Without getting into the question of how a homosexual is supposed to practically live out this teaching (since I am not subject to the temptation and therefore am reluctant to give free advice here), the teaching is, itself, rather sensible. It begins with the basic datum of revelation which says, “God, not you, is at the center of things.” This is as true for heterosexuals as it is for homosexuals, by the way. Lots of people feel strong sexual attractions in all sorts of ways that the Christian revelation denies them the right to fulfil. The reason it does so is that sex is, at the end of the day, sacramental. That Catholics have sometimes spoken of sex as “dirty” is a tragedy, but not determinative of anything. Sex is the creation of God. But because this is so the Church’s take on sex comes back, it seems to me, to the question of how the Tradition understands the relationship of natural and supernatual revelation. The same God who creates nature also reveals himself supernaturally and typically will elevate and perfect nature to participate in his supernatural life. So while nature will point in a general direction (as, for instance, sex points to union and fruitfulness and to the complmentarity of love), it does not do so with complete clarity. We are fallen, so our mere appetites don’t necessarily make clear what sex or eating are for. Merely because we feel strongly and “the heart wants what it wants” (in the immortal words of Woody Allen) does not thereby baptize it as good. For some people, the heart wants to eat paper clips, rocks and dirt. There are no Lady Gaga songs celebrating them as “born this way”. Because merely manifesting an appetite for something that nature does not intend the body is, in these cases, not called “natural” but recognized as “disordered” (which is exactly the term the Church uses, not only for homosexual appetites but for any appetite that is, well, out of order).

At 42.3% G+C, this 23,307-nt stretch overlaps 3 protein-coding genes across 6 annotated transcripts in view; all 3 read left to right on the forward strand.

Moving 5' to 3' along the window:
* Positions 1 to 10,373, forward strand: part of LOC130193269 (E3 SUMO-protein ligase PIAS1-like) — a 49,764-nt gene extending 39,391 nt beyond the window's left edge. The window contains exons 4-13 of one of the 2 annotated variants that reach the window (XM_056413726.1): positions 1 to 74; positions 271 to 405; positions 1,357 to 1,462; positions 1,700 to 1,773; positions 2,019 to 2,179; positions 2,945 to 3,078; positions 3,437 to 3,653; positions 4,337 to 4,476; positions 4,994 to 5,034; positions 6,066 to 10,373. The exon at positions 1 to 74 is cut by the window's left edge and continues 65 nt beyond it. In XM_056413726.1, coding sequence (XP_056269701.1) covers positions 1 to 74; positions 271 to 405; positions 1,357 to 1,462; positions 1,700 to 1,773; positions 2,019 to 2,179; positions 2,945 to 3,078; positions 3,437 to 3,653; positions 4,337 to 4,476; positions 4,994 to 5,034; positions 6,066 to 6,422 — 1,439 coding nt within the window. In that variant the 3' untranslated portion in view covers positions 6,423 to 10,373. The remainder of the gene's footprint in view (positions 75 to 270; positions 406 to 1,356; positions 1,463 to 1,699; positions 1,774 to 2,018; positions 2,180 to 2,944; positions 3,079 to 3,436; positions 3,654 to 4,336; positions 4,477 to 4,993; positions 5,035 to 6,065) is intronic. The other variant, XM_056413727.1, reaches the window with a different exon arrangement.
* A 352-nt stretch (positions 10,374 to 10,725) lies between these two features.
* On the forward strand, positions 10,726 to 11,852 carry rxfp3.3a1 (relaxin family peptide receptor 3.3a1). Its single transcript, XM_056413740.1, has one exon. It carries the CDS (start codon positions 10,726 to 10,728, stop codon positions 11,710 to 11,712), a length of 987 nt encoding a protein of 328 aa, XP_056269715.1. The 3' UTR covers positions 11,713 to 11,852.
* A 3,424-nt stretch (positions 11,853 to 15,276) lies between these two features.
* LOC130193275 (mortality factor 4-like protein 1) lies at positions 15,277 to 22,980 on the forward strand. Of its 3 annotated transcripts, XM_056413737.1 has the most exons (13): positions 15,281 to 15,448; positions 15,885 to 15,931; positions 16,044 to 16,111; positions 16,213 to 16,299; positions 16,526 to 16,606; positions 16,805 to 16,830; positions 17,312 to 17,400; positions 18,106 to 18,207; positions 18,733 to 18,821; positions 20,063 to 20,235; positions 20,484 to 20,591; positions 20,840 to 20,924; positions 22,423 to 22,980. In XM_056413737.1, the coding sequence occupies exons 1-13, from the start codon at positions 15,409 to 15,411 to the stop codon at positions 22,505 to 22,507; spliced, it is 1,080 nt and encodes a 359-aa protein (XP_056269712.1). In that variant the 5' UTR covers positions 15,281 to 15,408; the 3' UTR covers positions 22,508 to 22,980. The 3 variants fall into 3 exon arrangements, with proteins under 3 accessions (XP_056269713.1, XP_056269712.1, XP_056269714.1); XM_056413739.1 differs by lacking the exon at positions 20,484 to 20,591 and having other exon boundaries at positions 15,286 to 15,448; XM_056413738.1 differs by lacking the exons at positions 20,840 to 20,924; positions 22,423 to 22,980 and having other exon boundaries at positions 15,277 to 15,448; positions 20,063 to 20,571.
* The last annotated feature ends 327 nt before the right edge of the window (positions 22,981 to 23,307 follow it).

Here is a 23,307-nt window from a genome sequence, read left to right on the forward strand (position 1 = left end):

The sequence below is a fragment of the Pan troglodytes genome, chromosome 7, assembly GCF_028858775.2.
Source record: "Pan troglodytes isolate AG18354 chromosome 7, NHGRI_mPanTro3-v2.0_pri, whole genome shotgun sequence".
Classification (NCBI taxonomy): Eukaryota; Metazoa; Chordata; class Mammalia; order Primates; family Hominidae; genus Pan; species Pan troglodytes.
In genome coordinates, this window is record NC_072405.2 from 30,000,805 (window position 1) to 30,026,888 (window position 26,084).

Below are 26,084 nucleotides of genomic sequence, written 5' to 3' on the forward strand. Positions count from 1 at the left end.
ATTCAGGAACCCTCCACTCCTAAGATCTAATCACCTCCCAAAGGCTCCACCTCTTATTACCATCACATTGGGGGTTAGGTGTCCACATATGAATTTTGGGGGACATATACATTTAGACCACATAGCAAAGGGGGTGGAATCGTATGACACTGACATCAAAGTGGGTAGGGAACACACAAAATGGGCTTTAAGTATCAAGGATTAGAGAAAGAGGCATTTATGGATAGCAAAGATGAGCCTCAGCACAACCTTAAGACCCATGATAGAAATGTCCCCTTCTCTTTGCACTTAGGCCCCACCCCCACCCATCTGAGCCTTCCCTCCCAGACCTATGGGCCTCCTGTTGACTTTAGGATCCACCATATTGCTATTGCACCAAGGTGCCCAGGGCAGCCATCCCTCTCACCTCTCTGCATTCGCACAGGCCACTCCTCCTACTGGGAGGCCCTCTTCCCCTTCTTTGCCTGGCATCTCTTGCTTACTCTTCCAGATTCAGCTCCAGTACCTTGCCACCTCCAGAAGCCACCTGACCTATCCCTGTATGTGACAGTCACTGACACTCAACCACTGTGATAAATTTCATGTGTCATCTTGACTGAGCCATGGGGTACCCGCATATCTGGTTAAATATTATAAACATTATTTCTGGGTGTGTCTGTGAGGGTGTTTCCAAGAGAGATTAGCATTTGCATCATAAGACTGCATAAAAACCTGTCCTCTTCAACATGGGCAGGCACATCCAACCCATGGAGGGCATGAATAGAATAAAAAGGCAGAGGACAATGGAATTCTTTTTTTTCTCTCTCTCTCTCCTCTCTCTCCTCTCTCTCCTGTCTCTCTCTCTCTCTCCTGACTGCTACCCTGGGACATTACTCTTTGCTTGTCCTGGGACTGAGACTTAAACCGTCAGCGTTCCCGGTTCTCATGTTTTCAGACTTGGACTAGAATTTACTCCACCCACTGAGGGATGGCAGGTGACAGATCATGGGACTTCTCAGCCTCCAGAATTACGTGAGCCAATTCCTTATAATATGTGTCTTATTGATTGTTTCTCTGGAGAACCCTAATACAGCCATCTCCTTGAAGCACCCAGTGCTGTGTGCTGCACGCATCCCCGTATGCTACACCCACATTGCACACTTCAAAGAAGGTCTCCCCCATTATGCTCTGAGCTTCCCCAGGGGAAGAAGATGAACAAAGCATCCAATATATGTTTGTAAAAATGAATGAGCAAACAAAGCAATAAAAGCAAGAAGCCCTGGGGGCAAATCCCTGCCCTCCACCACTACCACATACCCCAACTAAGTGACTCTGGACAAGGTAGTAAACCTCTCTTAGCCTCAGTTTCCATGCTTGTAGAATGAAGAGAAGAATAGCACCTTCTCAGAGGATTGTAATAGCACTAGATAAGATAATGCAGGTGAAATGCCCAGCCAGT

The natural–and supernatural–purpose of sexuality is, according to the Guy who invented it, union between man and woman in love and fruitfulness. A civilization which embraces a view of sexuality that makes war on these twin purposes is a civilization that is making war on fundamental reality–and therefore a civilization that is doomed to fail since reality refuses to be argued with.
I realize this confonts homosexuals–and an awful lot of other people–with a trial, precisely because it says that “you are not your own. You were bought with a price. Therefore glorify God with your body” (1 Cor 6:20). So, by the way, did the apostles (“If such is the case of a man with his wife, it is not expedient to marry” they said, after hearing Jesus’ shocking and difficult teaching on marriage (Matthew 19:1). But though it is difficult, I can’t honestly say it is wrong or inconsistent. In fact, sex is not an absolute right. God has something to say about the right ordering of sex that we ignore at our peril because failure to heed him leads to harm to the human person and, multiplied across millions of relationships, to harm to human civilization as we are now experiencing.
Dunno how much use that is, Leah. Oh, one last thing though, a priest reader writes this:
A woman in Canada named Melinda Selmys has written a book recently called Sexual Authenticity: An Intimate Look at Homosexuality and Catholicism, which is a profound and beautiful exploration of these issues – perhaps some of your readers might look in her direction for further (Catholic!) insight from one who has been there/done that.
Haven’t read it myself, but the priest who recomends it has his head screwed on straight so it’s probably worth a read.